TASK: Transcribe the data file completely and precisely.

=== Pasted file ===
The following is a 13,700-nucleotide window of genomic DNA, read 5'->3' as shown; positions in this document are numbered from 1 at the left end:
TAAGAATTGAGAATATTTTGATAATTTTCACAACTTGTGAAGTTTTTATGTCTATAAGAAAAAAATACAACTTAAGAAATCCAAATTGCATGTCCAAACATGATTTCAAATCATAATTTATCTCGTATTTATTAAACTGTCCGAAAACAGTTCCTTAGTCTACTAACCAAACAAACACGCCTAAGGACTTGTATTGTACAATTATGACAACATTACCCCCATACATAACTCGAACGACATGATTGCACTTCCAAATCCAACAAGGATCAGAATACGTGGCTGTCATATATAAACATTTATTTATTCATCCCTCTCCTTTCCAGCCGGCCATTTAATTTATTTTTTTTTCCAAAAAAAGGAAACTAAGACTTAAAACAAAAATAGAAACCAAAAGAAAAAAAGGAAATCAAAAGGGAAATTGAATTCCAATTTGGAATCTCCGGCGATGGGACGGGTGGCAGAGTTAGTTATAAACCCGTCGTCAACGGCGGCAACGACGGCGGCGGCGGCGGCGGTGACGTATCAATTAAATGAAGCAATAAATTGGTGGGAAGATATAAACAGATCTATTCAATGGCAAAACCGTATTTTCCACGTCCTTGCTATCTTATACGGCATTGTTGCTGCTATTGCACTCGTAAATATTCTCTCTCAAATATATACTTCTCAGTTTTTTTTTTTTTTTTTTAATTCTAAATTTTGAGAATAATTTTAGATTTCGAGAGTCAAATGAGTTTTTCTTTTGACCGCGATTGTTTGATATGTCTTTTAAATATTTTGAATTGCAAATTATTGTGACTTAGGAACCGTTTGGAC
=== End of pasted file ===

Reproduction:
The following is a 13,700-nucleotide window of genomic DNA, read 5'->3' as shown; positions in this document are numbered from 1 at the left end:
TAAGAATTGAGAATATTTTGATAATTTTCACAACTTGTGAAGTTTTTATGTCTATAAGAAAAAAATACAACTTAAGAAATCCAAATTGCATGTCCAAACATGATTTCAAATCATAATTTATCTCGTATTTATTAAACTGTCCGAAAACAGTTCCTTAGTCTACTAACCAAACAAACACGCCTAAGGACTTGTATTGTACAATTATGACAACATTACCCCCATACATAACTCGAACGACATGATTGCACTTCCAAATCCAACAAGGATCAGAATACGTGGCTGTCATATATAAACATTTATTTATTCATCCCTCTCCTTTCCAGCCGGCCATTTAATTTATTTTTTTTTCCAAAAAAAGGAAACTAAGACTTAAAACAAAAATAGAAACCAAAAGAAAAAAAGGAAATCAAAAGGGAAATTGAATTCCAATTTGGAATCTCCGGCGATGGGACGGGTGGCAGAGTTAGTTATAAACCCGTCGTCAACGGCGGCAACGACGGCGGCGGCGGCGGCGGTGACGTATCAATTAAATGAAGCAATAAATTGGTGGGAAGATATAAACAGATCTATTCAATGGCAAAACCGTATTTTCCACGTCCTTGCTATCTTATACGGCATTGTTGCTGCTATTGCACTCGTAAATATTCTCTCTCAAATATATACTTCTCAGTTTTTTTTTTTTTTTTTTAATTCTAAATTTTGAGAATAATTTTAGATTTCGAGAGTCAAATGAGTTTTTCTTTTGACCGCGATTGTTTGATATGTCTTTTAAATATTTTGAATTGCAAATTATTGTGACTTAGGAACCGTTTGGAC